2020 has been a miserable slog of a year for just about everyone. Because of that, it seems the whole world goes to bed and wakes up angry about everything.
As I was recently cleaning up a mess a tenant made outside one of our rental homes, one of the neighbors came over and began yelling at me about how the house’s trash cans weren’t positioned on the road to his liking. When I told him that I’d have the tenants change their trash can habits, he stormed back across the street, began loudly yelling at his wife about something, got into his car and gunned the vehicle down the road.
I felt sad for him because he seemed to ooze unhappiness from every pore on his body. And judging by the 2020 data we currently have, he’s not alone.
Despair as a way of life
It appears that for a lot of people today, despair is not a moment, but rather a way of life.
For example, take nearly always sunny Colorado where the consistently beautiful weather is said to brighten everyone’s day, not only on the outside but the inside as well. A recent article in the Colorado Sun, entitled On Edge, by Tina Griego and Susan Greene says that Colorado now has the third highest prevalence of mental illness among adults.
Describing the state of Coloradans, the authors use words like “panic”, “fearful”, “irritable”, “dread”, “struggling”, “anxious”, “depressed”, and “isolated”. All of these mix together to create a climate of suicide there that the experts label “deaths of despair”.
Colorado isn’t alone, of course, as the same mood permeates most of the country. That attitude has a majority of people acknowledging that, especially today, life does indeed have claws.
A three-step approach to overcoming despair
The Bible isn’t shy about disclosing the fact that life can be hard. Even Jesus admitted, “Each day has enough trouble of its own” (Matt. 6:34).
That being true, what’s a good path to follow when it comes to getting past the daily drizzle of gloom?
A good first step is to take a deep breath and get some perspective. Yes, 2020 has delivered its share of hardships, but as the Babylon Bee says:
“While we understand it hasn't been easy, we also found very few instances of Viking raids, Black Plague, famine, world war, using rotary telephones, needing to look things up in a physical dictionary, slavery, people being burned at the stake, walking miles to school, living in caves, sleeping on the ground, ice ages, Nazi holocausts, civil war, infant mortality, global floods, ethnic cleansing, using leaves as toilet paper, using leeches as medicine, using wooden mallets as an anesthetic, fighting wild saber-tooth tigers, cannibalism, occupation by the Persian Empire...”
That said, plenty of people this year have lost loved ones, jobs, etc. So, perspective is good, but let’s be honest: it doesn’t deliver much comfort when you’re hurting in the present. It’s as Solomon said: “Like one who takes off a garment on a cold day, or like vinegar on soda, is one who sings songs to a troubled heart” (Prov. 25:20).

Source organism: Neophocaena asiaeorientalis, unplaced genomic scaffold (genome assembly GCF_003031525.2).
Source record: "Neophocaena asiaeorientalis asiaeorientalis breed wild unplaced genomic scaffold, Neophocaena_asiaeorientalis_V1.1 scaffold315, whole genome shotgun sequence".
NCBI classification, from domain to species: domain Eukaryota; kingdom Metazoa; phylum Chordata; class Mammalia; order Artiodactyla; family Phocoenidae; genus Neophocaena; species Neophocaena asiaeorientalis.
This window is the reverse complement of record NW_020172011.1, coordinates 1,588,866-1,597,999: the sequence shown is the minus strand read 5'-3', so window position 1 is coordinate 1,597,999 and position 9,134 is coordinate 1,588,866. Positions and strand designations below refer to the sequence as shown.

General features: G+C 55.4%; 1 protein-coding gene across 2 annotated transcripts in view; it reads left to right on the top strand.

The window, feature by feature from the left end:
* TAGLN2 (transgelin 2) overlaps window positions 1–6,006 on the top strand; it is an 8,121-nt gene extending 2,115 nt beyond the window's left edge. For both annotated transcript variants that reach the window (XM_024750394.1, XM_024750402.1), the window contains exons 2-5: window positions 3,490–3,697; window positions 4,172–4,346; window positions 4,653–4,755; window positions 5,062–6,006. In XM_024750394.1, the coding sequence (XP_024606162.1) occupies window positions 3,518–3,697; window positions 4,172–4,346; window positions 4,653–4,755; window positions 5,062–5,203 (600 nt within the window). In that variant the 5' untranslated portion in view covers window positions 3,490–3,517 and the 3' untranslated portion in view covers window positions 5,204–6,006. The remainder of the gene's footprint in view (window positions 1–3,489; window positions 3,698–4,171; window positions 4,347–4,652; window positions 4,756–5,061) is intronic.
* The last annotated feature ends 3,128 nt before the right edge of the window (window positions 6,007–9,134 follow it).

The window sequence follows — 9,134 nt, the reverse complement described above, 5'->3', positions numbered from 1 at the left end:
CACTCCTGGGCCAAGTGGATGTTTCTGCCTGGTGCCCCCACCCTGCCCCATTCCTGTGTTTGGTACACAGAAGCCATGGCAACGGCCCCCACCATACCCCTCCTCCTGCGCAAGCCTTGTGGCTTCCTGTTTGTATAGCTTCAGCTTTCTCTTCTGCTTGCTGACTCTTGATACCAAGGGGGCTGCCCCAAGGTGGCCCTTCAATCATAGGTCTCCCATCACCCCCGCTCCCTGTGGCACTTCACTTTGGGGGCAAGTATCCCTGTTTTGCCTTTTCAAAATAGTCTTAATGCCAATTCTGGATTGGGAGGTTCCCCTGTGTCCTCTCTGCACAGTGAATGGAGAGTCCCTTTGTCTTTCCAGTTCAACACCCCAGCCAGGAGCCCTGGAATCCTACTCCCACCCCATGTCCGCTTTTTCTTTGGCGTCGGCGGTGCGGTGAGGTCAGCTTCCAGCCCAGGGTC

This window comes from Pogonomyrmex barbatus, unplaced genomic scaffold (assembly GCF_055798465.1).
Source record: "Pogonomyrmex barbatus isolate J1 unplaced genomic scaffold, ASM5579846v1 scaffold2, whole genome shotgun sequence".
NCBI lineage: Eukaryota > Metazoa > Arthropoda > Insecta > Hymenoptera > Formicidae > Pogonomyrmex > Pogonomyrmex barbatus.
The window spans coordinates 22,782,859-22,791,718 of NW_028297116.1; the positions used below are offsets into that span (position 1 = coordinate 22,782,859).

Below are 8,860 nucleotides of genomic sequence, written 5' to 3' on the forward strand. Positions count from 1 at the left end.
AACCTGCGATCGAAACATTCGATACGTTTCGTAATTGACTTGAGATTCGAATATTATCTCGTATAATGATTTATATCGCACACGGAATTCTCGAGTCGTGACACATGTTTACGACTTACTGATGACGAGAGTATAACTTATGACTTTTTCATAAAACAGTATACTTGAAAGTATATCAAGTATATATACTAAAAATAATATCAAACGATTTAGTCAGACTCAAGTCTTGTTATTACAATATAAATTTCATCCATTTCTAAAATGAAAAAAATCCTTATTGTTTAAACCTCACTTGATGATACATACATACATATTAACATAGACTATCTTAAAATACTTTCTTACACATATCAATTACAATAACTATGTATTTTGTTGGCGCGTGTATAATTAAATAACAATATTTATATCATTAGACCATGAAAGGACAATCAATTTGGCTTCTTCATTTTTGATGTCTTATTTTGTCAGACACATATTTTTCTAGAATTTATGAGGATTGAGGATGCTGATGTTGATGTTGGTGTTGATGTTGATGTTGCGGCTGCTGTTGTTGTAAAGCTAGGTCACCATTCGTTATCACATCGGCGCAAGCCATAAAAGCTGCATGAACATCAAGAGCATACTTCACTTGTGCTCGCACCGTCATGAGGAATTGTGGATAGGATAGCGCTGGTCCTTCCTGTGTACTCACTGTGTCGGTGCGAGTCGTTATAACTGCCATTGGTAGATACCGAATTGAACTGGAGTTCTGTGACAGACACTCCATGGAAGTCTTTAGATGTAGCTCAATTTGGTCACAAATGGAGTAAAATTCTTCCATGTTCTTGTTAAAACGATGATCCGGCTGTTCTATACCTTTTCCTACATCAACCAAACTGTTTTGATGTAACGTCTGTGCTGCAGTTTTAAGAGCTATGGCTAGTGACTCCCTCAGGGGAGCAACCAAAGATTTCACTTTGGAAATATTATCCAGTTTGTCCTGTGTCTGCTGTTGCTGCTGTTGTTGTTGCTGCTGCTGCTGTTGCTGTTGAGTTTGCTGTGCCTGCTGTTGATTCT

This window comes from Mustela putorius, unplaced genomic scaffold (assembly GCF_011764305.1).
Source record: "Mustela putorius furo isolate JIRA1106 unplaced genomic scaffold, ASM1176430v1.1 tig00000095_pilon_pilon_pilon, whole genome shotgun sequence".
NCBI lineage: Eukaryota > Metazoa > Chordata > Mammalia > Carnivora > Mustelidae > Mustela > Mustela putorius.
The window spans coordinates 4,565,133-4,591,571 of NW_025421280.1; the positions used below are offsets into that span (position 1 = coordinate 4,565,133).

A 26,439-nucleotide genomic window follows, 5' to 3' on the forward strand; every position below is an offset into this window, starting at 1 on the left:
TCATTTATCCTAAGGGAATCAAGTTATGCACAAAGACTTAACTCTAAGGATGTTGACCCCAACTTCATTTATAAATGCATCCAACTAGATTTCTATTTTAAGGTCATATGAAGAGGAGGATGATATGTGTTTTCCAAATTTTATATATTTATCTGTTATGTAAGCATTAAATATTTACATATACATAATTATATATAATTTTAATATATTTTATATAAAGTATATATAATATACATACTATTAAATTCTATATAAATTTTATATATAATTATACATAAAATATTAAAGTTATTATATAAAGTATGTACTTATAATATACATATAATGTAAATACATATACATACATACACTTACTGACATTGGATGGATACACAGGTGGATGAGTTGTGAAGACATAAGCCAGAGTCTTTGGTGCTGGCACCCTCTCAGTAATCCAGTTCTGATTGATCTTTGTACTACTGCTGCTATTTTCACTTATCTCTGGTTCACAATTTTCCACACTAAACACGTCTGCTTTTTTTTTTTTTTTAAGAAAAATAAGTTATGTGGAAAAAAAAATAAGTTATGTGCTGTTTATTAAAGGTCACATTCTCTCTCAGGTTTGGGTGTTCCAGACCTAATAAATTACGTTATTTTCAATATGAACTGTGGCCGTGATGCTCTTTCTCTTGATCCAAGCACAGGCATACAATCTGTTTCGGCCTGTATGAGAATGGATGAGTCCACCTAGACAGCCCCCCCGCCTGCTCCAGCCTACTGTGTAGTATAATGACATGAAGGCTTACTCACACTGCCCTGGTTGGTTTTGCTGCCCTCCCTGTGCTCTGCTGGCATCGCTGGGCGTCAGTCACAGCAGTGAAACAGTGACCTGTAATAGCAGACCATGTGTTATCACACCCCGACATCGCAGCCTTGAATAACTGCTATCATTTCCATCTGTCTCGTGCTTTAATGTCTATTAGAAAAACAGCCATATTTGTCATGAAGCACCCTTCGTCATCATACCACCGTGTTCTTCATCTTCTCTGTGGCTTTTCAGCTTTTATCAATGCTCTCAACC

But what does provide comfort is the constant reminder we see in Scripture about the sovereignty of God.
Sparrows don’t fall to the ground without His notice nor does Satan go one link farther on his chain than God allows. Scripture is crystal clear on this topic.
The Bible is also upfront about the fact that, while we’re asked to keep at least a six-feet space between each other at the moment to help stop the spread of COVID-19, God doesn’t maintain a social distance. Jesus put Himself on a cross, which tells me that God does not remain far-off when it comes to our pain and suffering.
Hardships always come but Romans 8:28 tells us He uses those situations for good. There’s no question that process involves mystery, but as Charles Haddon Spurgeon once said: “God is too good to be unkind and He is too wise to be mistaken. And when we cannot trace His hand, we must trust His heart.”
Lastly, there’s one sure fire way of getting past any personal despair you may be feeling.
A very experienced psychiatrist was once asked what he would do if he felt the presence of an oncoming depression. He surprised his questioner by saying, “I would find someone who is hurting and needs assistance more than I do, and I would help them.”
This is a dimension of doing-unto-others that you don’t hear often, but it’s one to which even secular psychologists are admitting. Tina Griego and Susan Greene’s article on the despair being experienced in Colorado ends with the same acknowledgement: “At least for now, still in the thick of it, our surest safety nets may be each other.”
So yes, life has claws. But as Christian apologist John Lennox points out in an interview, those claws only go so deep because of our, “relationship with Christ, through trusting Him and His death and particularly His resurrection. COVID-19 can’t touch that. I mean that quite sincerely. I might die of COVID-19 on a shopping trip. I might catch it, and because of underlying health problems, it would probably kill me. But what helps me to face it – not understand it all, not solve all the problems – but what helps me face it is the confidence that I have a relationship that actually transcends death.
And this is a very big thing.”
Robin Schumacher is an accomplished software executive and Christian apologist who has written many articles, authored and contributed to several Christian books, appeared on nationally syndicated radio programs, and presented at apologetic events. He holds a BS in Business, Master's in Christian apologetics and a Ph.D. in New Testament. His latest book is, A Confident Faith: Winning people to Christ with the apologetics of the Apostle Paul.